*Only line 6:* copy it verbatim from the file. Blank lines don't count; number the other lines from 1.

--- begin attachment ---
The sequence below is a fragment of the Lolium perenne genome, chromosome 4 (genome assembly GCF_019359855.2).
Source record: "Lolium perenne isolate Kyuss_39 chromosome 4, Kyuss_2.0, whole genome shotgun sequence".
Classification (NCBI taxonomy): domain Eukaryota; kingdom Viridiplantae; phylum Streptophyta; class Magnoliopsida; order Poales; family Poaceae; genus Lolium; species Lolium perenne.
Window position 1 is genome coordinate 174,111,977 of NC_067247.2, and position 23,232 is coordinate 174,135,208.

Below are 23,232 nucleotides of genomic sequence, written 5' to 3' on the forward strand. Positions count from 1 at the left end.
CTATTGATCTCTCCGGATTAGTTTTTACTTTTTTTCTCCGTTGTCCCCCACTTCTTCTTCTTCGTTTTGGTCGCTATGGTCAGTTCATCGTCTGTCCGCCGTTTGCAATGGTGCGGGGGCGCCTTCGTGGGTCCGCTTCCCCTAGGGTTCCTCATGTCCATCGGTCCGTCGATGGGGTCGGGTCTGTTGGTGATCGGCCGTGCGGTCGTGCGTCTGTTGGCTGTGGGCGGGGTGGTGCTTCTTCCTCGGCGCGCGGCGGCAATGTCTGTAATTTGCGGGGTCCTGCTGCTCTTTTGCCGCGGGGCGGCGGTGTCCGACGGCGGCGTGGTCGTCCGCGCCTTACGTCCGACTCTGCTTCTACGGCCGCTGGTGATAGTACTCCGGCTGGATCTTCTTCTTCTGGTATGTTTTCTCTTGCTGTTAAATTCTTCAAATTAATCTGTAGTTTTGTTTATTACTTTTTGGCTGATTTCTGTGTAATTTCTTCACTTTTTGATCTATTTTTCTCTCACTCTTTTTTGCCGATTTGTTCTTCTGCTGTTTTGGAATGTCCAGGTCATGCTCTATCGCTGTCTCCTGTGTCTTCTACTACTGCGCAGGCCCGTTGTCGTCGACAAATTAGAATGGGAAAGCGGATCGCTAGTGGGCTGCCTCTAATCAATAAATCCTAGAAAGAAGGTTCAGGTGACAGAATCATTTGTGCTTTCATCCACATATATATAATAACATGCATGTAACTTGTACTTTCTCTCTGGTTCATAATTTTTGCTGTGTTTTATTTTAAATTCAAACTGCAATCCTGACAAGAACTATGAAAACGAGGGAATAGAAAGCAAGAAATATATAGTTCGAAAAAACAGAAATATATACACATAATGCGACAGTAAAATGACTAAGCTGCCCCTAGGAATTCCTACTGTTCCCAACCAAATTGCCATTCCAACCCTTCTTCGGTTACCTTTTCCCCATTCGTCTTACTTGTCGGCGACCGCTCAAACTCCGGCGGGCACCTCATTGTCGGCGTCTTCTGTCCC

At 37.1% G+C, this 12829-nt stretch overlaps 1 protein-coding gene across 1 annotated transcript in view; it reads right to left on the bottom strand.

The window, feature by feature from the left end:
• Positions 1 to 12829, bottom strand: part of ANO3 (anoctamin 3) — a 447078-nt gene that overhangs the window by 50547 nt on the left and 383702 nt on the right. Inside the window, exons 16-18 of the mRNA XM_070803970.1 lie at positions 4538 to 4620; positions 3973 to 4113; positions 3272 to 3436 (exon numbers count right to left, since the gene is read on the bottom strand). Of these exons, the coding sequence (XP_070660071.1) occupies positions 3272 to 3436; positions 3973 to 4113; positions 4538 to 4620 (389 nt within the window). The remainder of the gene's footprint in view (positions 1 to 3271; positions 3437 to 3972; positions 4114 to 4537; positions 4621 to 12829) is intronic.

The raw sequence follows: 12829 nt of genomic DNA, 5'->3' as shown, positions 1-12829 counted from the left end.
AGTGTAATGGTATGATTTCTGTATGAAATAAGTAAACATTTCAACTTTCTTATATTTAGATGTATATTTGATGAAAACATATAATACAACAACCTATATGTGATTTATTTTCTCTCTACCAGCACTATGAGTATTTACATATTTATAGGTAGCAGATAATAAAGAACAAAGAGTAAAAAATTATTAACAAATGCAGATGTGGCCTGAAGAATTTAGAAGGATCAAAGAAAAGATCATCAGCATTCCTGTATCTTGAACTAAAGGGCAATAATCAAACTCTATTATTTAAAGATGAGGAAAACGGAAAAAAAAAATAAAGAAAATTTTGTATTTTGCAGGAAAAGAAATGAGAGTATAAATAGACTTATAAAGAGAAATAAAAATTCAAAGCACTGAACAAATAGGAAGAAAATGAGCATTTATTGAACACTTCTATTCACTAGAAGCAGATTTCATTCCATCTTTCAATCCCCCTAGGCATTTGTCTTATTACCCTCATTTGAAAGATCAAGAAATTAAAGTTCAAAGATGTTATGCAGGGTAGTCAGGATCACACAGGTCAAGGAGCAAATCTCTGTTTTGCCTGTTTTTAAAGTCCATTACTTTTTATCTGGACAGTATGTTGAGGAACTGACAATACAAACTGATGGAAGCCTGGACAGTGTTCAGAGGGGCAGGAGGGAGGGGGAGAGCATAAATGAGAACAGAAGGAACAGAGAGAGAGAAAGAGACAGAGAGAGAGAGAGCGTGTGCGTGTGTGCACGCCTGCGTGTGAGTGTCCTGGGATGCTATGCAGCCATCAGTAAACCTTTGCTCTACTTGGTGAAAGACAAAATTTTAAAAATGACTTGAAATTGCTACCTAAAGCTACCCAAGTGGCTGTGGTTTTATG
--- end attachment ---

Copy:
CTATTGATCTCTCCGGATTAGTTTTTACTTTTTTTCTCCGTTGTCCCCCACTTCTTCTTCTTCGTTTTGGTCGCTATGGTCAGTTCATCGTCTGTCCGCCGTTTGCAATGGTGCGGGGGCGCCTTCGTGGGTCCGCTTCCCCTAGGGTTCCTCATGTCCATCGGTCCGTCGATGGGGTCGGGTCTGTTGGTGATCGGCCGTGCGGTCGTGCGTCTGTTGGCTGTGGGCGGGGTGGTGCTTCTTCCTCGGCGCGCGGCGGCAATGTCTGTAATTTGCGGGGTCCTGCTGCTCTTTTGCCGCGGGGCGGCGGTGTCCGACGGCGGCGTGGTCGTCCGCGCCTTACGTCCGACTCTGCTTCTACGGCCGCTGGTGATAGTACTCCGGCTGGATCTTCTTCTTCTGGTATGTTTTCTCTTGCTGTTAAATTCTTCAAATTAATCTGTAGTTTTGTTTATTACTTTTTGGCTGATTTCTGTGTAATTTCTTCACTTTTTGATCTATTTTTCTCTCACTCTTTTTTGCCGATTTGTTCTTCTGCTGTTTTGGAATGTCCAGGTCATGCTCTATCGCTGTCTCCTGTGTCTTCTACTACTGCGCAGGCCCGTTGTCGTCGACAAATTAGAATGGGAAAGCGGATCGCTAGTGGGCTGCCTCTAATCAATAAATCCTAGAAAGAAGGTTCAGGTGACAGAATCATTTGTGCTTTCATCCACATATATATAATAACATGCATGTAACTTGTACTTTCTCTCTGGTTCATAATTTTTGCTGTGTTTTATTTTAAATTCAAACTGCAATCCTGACAAGAACTATGAAAACGAGGGAATAGAAAGCAAGAAATATATAGTTCGAAAAAACAGAAATATATACACATAATGCGACAGTAAAATGACTAAGCTGCCCCTAGGAATTCCTACTGTTCCCAACCAAATTGCCATTCCAACCCTTCTTCGGTTACCTTTTCCCCATTCGTCTTACTTGTCGGCGACCGCTCAAACTCCGGCGGGCACCTCATTGTCGGCGTCTTCTGTCCC